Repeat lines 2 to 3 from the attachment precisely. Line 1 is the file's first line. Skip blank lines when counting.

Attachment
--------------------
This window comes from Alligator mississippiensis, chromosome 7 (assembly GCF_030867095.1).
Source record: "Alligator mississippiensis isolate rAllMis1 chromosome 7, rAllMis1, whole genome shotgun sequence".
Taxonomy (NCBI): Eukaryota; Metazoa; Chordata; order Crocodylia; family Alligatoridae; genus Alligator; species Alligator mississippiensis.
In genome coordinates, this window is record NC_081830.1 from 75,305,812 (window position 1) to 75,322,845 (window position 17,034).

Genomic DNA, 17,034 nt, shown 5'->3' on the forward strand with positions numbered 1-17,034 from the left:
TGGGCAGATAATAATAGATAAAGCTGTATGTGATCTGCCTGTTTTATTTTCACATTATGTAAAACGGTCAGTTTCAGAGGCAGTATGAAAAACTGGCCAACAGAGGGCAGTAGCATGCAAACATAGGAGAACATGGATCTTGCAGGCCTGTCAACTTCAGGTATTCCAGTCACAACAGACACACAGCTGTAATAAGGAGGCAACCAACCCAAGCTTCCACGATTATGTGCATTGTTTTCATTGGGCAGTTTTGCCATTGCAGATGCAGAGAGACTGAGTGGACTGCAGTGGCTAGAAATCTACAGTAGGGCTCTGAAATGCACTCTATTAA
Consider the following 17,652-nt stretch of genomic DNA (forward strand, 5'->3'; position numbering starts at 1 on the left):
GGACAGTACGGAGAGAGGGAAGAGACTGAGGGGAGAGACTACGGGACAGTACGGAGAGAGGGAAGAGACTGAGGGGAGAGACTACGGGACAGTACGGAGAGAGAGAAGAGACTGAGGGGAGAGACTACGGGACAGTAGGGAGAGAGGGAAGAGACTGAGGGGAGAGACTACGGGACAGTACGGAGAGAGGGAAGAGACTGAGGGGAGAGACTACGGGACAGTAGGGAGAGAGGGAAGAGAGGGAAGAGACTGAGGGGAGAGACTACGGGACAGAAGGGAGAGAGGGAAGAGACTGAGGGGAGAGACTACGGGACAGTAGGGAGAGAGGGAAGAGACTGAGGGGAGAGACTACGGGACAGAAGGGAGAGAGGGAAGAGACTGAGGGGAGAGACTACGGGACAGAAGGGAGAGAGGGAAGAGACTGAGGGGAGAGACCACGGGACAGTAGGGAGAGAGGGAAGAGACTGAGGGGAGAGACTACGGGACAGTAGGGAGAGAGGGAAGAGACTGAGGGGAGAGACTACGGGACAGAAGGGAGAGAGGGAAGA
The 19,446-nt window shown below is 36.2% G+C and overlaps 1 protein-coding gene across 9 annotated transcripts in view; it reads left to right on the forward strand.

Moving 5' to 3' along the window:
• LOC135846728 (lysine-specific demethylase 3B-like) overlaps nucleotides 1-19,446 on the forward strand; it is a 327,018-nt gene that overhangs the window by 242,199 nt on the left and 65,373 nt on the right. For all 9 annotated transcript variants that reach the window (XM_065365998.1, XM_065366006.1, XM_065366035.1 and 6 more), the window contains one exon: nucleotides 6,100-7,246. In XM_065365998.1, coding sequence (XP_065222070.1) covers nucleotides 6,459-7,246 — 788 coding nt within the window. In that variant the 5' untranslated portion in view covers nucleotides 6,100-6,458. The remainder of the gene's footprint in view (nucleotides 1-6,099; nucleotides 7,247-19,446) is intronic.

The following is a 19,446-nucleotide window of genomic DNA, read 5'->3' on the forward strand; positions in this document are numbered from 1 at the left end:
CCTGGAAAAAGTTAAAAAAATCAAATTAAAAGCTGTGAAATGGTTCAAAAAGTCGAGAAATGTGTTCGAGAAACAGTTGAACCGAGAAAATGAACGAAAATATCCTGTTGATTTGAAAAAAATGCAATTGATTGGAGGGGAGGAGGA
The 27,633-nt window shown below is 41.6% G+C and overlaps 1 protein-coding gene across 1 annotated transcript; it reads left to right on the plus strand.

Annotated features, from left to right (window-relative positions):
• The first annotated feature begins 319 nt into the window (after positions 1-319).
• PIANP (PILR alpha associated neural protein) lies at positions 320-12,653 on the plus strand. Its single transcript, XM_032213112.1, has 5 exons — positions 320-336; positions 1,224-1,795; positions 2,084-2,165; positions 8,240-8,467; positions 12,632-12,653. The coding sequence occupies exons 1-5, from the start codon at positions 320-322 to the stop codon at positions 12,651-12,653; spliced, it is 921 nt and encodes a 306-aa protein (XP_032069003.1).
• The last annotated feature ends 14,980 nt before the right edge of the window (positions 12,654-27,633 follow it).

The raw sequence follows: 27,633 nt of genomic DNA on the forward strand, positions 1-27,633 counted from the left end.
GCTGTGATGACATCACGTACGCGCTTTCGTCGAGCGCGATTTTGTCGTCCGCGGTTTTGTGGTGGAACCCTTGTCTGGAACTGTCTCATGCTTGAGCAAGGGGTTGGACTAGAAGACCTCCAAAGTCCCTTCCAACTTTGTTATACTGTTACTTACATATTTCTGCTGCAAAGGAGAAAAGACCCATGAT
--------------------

Source record: "Alligator mississippiensis isolate rAllMis1 chromosome 7, rAllMis1, whole genome shotgun sequence".
Taxonomy (NCBI): Eukaryota; Metazoa; Chordata; order Crocodylia; family Alligatoridae; genus Alligator; species Alligator mississippiensis.